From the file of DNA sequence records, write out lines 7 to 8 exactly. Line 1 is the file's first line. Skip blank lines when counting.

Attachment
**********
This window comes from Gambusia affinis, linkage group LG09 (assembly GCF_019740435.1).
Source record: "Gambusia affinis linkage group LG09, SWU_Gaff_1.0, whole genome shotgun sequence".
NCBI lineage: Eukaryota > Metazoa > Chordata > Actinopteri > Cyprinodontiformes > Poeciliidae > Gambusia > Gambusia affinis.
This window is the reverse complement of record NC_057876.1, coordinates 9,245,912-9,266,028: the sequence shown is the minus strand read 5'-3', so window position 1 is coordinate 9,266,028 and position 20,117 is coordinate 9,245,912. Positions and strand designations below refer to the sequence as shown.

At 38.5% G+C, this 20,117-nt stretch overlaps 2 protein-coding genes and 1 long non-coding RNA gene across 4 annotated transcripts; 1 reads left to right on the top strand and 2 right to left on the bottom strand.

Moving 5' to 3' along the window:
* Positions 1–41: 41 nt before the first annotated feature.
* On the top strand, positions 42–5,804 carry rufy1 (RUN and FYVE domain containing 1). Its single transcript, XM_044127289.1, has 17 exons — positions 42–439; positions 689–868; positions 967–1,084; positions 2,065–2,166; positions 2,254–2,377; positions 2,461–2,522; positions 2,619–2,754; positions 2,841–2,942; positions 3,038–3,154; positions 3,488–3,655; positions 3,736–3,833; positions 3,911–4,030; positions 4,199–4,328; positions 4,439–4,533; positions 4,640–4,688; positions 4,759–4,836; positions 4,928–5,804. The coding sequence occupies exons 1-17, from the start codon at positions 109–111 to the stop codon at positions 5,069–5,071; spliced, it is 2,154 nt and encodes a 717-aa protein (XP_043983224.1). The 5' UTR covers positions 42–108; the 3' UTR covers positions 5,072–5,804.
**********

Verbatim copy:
* Positions 1–41: 41 nt before the first annotated feature.
* On the top strand, positions 42–5,804 carry rufy1 (RUN and FYVE domain containing 1). Its single transcript, XM_044127289.1, has 17 exons — positions 42–439; positions 689–868; positions 967–1,084; positions 2,065–2,166; positions 2,254–2,377; positions 2,461–2,522; positions 2,619–2,754; positions 2,841–2,942; positions 3,038–3,154; positions 3,488–3,655; positions 3,736–3,833; positions 3,911–4,030; positions 4,199–4,328; positions 4,439–4,533; positions 4,640–4,688; positions 4,759–4,836; positions 4,928–5,804. The coding sequence occupies exons 1-17, from the start codon at positions 109–111 to the stop codon at positions 5,069–5,071; spliced, it is 2,154 nt and encodes a 717-aa protein (XP_043983224.1). The 5' UTR covers positions 42–108; the 3' UTR covers positions 5,072–5,804.